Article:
A glassy interpretation feeling rather ‘mid-sentence’ with much attempted theology, which tries hard but is either flattened by boring piety or occasionally overwhelmed by the Director’s penchant for violent detail. Perhaps too broad in canvas and not sufficiently pinpointed to engage let alone convey complex ideas. NYC vernacular and synthesised soundtrack provide idiosyncrasy but don’t aid matters.
This is the third time I watched this movie. THE LAST TEMPTATION OF CHRIST is my favorite movie from director Martin Scorsese. I think this is his underrated masterpiece. At first viewing, I just felt this movie is merely a great movie. At second viewing, I began to notice something that I missed from the first viewing. At third viewing, I felt this isn't an ordinary movie. It's a spiritual journey. It's wonderful...
"The astonishing controversy that has raged around this film is primarily the work of fundamentalists who have their own view of Christ and are offended by a film that they feel questions his divinity. But in the father's house are many mansions, and there is more than one way to consider the story of Christ--why else are there four Gospels?"-Roger Ebert. A sincere exploration of faith/doubt by a gifted film artist.
This film was very much a passion project for Scorsese and that shows. You can feel his passion for the source material in almost every frame of it. This film for years was stuck in some sort of development hell and it's honestly a miracle that he ever managed to get it made. It is a little ruff around the edges and if it wasn't for Scorsese's raw talent and passion for the material this film would be unwatchable.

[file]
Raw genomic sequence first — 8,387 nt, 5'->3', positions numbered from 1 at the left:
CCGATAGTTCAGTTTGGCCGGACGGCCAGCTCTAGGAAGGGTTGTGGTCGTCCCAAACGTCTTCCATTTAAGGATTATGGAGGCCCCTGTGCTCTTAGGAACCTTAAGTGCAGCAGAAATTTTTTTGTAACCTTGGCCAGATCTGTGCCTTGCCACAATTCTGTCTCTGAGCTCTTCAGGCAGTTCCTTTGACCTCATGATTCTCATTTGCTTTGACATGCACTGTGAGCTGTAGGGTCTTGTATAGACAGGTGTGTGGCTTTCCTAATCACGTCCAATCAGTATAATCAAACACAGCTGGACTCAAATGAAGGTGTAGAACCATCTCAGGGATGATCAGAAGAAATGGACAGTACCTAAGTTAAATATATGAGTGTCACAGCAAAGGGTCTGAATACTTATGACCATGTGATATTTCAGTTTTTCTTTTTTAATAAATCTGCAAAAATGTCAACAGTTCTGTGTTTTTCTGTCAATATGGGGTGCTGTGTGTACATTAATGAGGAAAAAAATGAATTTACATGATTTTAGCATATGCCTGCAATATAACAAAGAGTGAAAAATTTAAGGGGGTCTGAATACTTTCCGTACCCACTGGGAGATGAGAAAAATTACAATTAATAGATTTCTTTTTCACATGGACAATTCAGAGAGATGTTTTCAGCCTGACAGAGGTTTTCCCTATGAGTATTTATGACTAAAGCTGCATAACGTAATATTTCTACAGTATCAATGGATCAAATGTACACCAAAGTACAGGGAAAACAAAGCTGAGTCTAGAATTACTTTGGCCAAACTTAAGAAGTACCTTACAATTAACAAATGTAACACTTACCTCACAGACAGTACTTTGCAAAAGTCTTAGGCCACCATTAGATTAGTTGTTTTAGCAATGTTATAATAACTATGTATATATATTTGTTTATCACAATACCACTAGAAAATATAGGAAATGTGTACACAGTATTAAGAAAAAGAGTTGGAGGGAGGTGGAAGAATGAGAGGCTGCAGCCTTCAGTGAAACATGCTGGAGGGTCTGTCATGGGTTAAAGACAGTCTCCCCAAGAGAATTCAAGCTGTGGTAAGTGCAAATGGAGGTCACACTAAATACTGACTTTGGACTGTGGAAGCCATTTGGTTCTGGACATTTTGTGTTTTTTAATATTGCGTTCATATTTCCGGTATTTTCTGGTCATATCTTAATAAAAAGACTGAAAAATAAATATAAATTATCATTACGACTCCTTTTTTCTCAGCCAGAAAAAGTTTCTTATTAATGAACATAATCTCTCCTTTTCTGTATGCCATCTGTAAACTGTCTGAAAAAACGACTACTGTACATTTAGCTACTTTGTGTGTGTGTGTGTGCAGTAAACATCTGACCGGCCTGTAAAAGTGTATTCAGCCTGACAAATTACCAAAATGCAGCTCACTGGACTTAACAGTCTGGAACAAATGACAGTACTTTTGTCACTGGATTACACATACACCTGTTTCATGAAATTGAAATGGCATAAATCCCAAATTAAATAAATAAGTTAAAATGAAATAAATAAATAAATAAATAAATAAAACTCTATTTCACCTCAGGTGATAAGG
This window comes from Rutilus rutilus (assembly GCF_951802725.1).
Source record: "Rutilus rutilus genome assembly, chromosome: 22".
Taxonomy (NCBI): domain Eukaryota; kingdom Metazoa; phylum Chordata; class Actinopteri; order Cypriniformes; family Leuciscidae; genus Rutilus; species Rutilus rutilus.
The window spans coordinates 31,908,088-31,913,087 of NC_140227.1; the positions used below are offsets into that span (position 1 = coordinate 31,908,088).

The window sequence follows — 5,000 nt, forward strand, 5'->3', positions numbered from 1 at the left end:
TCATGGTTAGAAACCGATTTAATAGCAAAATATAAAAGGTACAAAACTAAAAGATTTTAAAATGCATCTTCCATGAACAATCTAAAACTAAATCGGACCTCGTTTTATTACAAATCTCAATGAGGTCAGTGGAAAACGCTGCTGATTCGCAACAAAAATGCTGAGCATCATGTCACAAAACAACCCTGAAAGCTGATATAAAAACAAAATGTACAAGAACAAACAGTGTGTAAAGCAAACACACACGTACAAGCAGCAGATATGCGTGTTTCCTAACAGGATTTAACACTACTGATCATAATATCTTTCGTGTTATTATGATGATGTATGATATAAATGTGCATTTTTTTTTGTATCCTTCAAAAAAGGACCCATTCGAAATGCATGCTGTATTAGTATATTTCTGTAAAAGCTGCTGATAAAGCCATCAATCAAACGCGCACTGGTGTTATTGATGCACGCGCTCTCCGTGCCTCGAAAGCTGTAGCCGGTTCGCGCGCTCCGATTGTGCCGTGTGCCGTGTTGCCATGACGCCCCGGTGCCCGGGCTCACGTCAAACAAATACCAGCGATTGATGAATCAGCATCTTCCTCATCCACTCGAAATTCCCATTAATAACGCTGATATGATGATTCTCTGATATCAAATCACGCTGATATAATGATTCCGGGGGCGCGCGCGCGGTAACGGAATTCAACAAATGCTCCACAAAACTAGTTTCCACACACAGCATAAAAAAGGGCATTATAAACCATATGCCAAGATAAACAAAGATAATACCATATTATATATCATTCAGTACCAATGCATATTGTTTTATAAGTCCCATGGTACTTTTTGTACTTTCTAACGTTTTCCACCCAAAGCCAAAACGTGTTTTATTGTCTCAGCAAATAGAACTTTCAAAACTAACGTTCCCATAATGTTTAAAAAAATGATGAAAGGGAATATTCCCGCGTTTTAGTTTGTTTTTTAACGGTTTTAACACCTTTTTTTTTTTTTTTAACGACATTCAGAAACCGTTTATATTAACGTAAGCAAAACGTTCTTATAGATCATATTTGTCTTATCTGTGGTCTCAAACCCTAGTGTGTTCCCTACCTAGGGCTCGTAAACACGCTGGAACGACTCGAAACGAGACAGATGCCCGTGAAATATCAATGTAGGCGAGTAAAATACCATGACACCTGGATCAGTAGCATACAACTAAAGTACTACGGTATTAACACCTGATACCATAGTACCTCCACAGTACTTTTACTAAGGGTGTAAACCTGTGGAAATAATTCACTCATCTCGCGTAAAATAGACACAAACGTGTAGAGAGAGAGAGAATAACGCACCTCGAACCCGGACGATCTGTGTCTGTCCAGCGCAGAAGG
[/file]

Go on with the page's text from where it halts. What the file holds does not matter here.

The movie was very powerful in depicting Jesus' struggle with being God. His relationship with Judas was taken to a new dimension and the overall plot was an interesting interpretation of the Gospel. The actual last temptation of Christ was the money shot. It is the large element of surplus value you don't get in any other passion movie.
Last Temptation was extremely important to me growing up despite the fact that I was a confirmed died-in-the-wool atheist and that Scorsese's film is earnestly concerned w/ faith in a divinity. Looking at it again I am struck by how utterly profound and philosophically rich the movie is on the one hand and just how nakedly odd it is on the other. Valuable lessons about faith in the face of all kinds of torment.
weak dialogue is the film's biggest flaw: too many binary choices and artificial oppositions between good and evil. but many things make it compelling: scorsese's strange cinematographic choices; the tasteful splashes of Jodorowsky; Dafoe's superb physical acting